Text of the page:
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Tick Bites

Ticks are classified as arthropods and they fall under two families. These families are Ixodidae standing for hard ticks and argasidae, which stand for soft ticks. Most tick bites are harmless and may not require medication but there are other ticks like wood tick and deer tick that can carry harmful germs causing diseases such as Lyme disease and Rocky Mountain spotted disease. Hard ticks feed for hours to days and may transmit disease near the end of a meal when the tick becomes full of blood.

Symptoms of tick bites

Tick bites are not painful and remain painless even after the tick has fed and dropped from the skin. However, later after the bite, the skin may start itching, becomes red and has a burning sensation. Rarely will the bite cause localized intense pain. Some people are allergic or sensitive to tick bites and this arises due to tick saliva secretions. People with such autoimmune reactions develop rashes, shortness of breath, numbness, swelling and paralysis.

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A vast majority of people bitten by ticks will not develop signs and they do not remember having been bitten. Some people may also develop symptoms like weakness, fever, swelling, paralysis and shortness of breath and they need to see a doctor. Other symptoms, which may appear though rarely, are palpitations, confusion and headaches.

Diagnosing a tick bite

There are no tests that identify tick bites or the type of tick that has caused a bite if it has dropped from the skin. A doctor may examine the entire body to look for ticks, which may be attached. The doctor also examines the rashes and symptoms of diseases caused by ticks. If a tick is identified, the doctor can decide which tests need to be done.

Knowledge of the tick type can help narrow down the possible tests, which may be done. The genus and species are used to establish the disease, which may have been transmitted. Tests are necessary if an individual exhibits symptoms after having been bitten by a tick. For diseases like Rocky Mountain spotted fever, Lyme disease, tularemia, and ehrlichiosis, a blood test may not be positive for weeks following the exposure to the pathogens but symptoms may be present.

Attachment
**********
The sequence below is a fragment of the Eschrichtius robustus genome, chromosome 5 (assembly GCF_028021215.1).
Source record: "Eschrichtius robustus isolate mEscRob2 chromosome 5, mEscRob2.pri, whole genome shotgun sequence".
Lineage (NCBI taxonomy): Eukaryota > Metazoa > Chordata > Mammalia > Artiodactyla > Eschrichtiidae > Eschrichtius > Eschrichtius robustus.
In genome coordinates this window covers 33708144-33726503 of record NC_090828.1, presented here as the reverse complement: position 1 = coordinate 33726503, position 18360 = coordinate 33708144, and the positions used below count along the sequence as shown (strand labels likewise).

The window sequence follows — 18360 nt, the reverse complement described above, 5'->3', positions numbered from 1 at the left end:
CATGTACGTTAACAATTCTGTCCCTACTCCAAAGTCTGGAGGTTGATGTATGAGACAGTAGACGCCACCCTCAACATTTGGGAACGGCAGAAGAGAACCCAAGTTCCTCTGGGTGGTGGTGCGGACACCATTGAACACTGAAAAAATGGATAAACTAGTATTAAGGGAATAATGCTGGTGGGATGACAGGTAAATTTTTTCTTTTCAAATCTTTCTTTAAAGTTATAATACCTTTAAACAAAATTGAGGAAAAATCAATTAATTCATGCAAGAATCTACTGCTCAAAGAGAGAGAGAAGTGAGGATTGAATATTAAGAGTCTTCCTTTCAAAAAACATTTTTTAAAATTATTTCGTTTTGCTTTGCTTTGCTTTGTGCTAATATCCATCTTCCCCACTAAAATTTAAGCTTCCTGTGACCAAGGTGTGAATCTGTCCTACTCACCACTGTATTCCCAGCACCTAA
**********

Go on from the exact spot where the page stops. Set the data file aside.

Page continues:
Most bites will not show symptoms and if an individual develops symptoms, tests need to be done with help of specialist in infectious disease. There is a wide range of symptoms, which may develop days to weeks after a bite, and they will depend on the particular pathogen or microbe, which transmits the condition. The general symptoms will include joint pain, palpitations, vomiting, rash, confusion, numbness, fever, nausea, weakness and swelling.

What do you do when a tick bites you?

When you are bitten by a tick, you need to remove it promptly and carefully. You need to use tweezers to grasp the tick close to its head or mouth and then pull gently ensuring that you remove the tick without crushing it. Soft ticks can crush easily and this could cause infections on the bitten area.

When you remove the tick, you should seal it in container and put it in a freezer. This tick may help your doctor if you begin developing symptoms of illness thereafter. You also need to wash the bitten part and your hands with soap and water. You should not use other methods like painting the tick with nail polish or gasoline in a bid to remove it. These kinds of treatments can lead to release of fluids back to the bite increasing the chances of transmitting disease even before the tick releases itself to the skin.

If you are not able to completely remove the tick, you need to call your doctor. You need to seek for a doctor immediately if you develop signs like rashes, fever, neck stiffness, joint pain and inflammation. If you have swollen lymph nodes, flu-like symptoms and sensitivity to light on the skin or eyes (photosensitivity) you should see a doctor.

Treatment of tick bites

Treatment of tick bites depends on the symptoms caused. Although tick bites are mainly harmless, the bitten skin may become itchy and reddened. In this case, you need to use local cleansing with soap and water and apply antibiotic cream. If the bitten skin becomes itchy, you may need to use preparations containing diphenhydramine as recommended by your doctor.

The medication may be applied directly on the skin or administered orally with tablets. More treatment is needed if pathogens are passed on to your body. Passing of pathogens to your body depends on factors like length of time in which the tick has attached to the host, the common diseases in the community and the symptoms, which have appeared after the bite. Specialized treatment is based on type of the pathogen transmitted.

Preventing tick bites

Ticks can be prevented by using acaricides (tick killing chemicals) in areas where ticks are prevalent like yards and deer blinds. You may also consider reducing tick habitats by clearing leaves, tall grass and litter.

Tick Bites Pictures

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One Response to "Tick Bites"

  1. cyndi says:

    thank you for the great info!!

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